What’s new in El Capitan
Upgrade your system to benefit from essential improvements to Photos
Since Photos’ debut on the Mac, Apple has addressed some of the deficiencies that discouraged some people from switching from iPhoto.
Notably, you can now add location data to photos that don’t have it, and edit it on those that do if you find your camera’s GPS is a little off. Select one or more photos, choose Window > Info, then click Assign a Location at the bottom of the Info window (if there is no existing location) or click on the row above the miniature map (if there is). Enter the name or postcode of a location, then select the correct one from the list of matching places. If you want to explore a location in more detail than the Info window allows, grab the Get Selected Photos Items and Show Location in Maps actions for Automator from photosautomation.com, add them to a Service workflow in that order, save the workflow and, optionally, assign it a key combo under Shortcuts > App Shortcuts in your Mac’s keyboard preferences.
Much like you can assign the same location to multiple photos at once, Photos in El Capitan lets you set the same title, description or keywords for multiple pictures at the same time. Doing so for keywords is perhaps the most useful as it helps speed up categorisation of your photos, which encourages the use of Smart Albums to find library items that match certain criteria (File > New Smart Album).
Just the way you like it
Photos in Yosemite allows you to drag the contents of albums into whatever order you like, or you could sort them by the date on which they were taken. El Capitan’s version has two date options, enabling you to put either the newest or oldest photos in an album at the top. You can also choose to sort albums by title, which gives you a way to serialise photos using the same title followed by a number. However, note that the ability to batch rename photos doesn’t offer a way to add numbers automatically, so you have to do it manually. Doing this means you can instantly get photos back into whatever narrative order you’ve established for an album, whereas that order would be lost if you were to manually arrange items and then choose one of the date options.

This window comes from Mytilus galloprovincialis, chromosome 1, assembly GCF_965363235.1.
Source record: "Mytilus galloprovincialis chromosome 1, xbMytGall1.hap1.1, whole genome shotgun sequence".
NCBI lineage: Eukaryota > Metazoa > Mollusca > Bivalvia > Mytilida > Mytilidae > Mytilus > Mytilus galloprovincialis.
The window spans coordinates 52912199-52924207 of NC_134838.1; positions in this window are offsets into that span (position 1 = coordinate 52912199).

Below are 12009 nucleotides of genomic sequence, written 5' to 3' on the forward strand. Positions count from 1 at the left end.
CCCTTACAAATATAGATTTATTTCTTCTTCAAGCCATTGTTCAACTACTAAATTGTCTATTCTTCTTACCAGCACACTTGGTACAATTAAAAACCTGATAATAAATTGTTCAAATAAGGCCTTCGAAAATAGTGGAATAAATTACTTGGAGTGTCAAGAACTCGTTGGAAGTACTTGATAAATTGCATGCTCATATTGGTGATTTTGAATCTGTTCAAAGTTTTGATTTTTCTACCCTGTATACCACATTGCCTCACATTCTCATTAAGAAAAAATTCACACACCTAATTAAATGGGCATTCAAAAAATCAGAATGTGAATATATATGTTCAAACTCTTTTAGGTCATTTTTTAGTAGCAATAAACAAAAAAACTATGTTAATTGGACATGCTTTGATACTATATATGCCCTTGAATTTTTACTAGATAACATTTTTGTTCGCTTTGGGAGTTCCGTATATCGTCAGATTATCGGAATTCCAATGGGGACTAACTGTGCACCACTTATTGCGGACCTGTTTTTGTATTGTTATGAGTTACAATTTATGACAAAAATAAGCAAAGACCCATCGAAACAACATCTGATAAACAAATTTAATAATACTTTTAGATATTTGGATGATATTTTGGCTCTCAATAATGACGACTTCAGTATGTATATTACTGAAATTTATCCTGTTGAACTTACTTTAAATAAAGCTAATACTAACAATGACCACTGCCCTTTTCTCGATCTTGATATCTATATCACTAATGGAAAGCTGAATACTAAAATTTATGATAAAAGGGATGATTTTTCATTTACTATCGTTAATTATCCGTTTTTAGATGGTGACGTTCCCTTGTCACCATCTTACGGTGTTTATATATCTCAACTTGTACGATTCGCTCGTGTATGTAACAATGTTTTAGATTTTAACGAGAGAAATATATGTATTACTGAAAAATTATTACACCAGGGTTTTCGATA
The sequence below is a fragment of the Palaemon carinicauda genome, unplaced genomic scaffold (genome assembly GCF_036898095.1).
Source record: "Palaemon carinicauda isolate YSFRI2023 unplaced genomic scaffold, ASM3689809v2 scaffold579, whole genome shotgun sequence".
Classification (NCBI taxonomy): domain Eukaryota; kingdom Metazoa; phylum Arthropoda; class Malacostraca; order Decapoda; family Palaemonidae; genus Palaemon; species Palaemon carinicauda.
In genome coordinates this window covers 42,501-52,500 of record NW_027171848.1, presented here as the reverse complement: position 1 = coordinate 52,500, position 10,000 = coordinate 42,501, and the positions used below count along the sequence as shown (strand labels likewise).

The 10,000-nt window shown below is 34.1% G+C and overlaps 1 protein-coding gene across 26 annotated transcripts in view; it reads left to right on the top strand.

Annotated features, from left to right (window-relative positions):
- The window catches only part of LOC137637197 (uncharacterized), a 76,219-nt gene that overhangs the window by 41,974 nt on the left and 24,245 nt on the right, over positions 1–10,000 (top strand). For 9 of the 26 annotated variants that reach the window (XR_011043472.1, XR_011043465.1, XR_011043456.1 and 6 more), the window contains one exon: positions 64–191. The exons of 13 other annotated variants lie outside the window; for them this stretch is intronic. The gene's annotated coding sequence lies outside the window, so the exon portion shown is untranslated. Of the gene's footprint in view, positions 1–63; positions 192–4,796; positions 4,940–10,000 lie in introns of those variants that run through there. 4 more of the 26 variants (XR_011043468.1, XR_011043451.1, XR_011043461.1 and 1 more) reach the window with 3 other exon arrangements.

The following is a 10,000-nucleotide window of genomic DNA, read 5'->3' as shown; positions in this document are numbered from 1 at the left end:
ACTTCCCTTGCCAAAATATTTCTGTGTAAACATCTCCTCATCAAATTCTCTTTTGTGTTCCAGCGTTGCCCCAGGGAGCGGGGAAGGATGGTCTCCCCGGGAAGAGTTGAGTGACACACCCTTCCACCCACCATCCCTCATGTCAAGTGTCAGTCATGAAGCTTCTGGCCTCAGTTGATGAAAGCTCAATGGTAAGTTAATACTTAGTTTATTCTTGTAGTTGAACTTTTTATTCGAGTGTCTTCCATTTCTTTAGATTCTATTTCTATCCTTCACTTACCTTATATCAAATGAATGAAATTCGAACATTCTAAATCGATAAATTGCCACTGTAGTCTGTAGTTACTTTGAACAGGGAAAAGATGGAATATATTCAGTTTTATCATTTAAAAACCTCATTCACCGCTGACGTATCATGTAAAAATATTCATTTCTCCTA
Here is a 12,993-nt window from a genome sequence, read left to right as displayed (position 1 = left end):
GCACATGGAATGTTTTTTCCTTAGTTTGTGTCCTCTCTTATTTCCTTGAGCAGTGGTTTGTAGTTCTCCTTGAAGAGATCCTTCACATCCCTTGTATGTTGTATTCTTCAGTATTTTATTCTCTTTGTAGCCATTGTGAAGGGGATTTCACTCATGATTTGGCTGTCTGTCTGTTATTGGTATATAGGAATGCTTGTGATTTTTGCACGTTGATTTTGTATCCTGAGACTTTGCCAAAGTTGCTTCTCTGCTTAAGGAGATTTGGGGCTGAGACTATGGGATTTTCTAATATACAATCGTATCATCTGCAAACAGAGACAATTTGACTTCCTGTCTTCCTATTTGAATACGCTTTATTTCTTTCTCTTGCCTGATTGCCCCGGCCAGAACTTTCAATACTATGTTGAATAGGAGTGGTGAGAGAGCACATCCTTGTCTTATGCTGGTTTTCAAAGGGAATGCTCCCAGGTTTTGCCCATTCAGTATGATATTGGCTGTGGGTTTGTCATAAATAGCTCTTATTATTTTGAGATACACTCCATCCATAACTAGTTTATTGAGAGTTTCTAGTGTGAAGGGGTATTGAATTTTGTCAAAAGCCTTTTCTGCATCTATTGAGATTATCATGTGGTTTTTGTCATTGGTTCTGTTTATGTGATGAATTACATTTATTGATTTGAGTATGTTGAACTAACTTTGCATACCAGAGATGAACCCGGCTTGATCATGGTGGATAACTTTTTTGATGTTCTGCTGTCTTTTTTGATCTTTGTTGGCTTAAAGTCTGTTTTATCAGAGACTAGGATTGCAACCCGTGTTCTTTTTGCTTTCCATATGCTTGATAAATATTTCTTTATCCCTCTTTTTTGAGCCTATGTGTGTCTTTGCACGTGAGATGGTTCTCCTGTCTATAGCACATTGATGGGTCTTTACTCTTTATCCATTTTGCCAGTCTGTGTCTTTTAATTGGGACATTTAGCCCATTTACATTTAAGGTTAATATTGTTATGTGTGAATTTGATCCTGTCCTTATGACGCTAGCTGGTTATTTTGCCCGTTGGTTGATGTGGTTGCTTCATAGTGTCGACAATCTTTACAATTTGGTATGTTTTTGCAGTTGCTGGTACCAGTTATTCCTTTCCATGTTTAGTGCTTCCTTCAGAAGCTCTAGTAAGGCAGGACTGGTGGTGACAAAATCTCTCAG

Photos could already detect faces in images, but identifying them was a chore because you could only select one at a time, which resulted in a lot of clicking. You’re now able to select multiple photos at once, making this a far quicker process, and consequently you’re more likely to be bothered to use it.
Recover from mistakes
Accidentally removing a photo from your library could cause panic before now, if you somehow pressed
∫ then ® , or ç+∫ to skip the confirmation dialog. Photos already provided a way to recover photos for up to 30 days after ‘deletion’, but you had to be aware of this feature’s presence in the File menu. It’s now a persistent item in the Albums view. Go there, then proceed as you would before: select items to put back in your library and click Recover.
The Faces feature is quicker to work with, so you’re more likely to use it
Faces used to be a chore because you had to identify faces one at a time. Now you can whizz through confirming or rejecting the app’s attempts to pair them with names.
El Capitan’s version of Photos dispenses with the need to add location data to pictures before you import them into your library.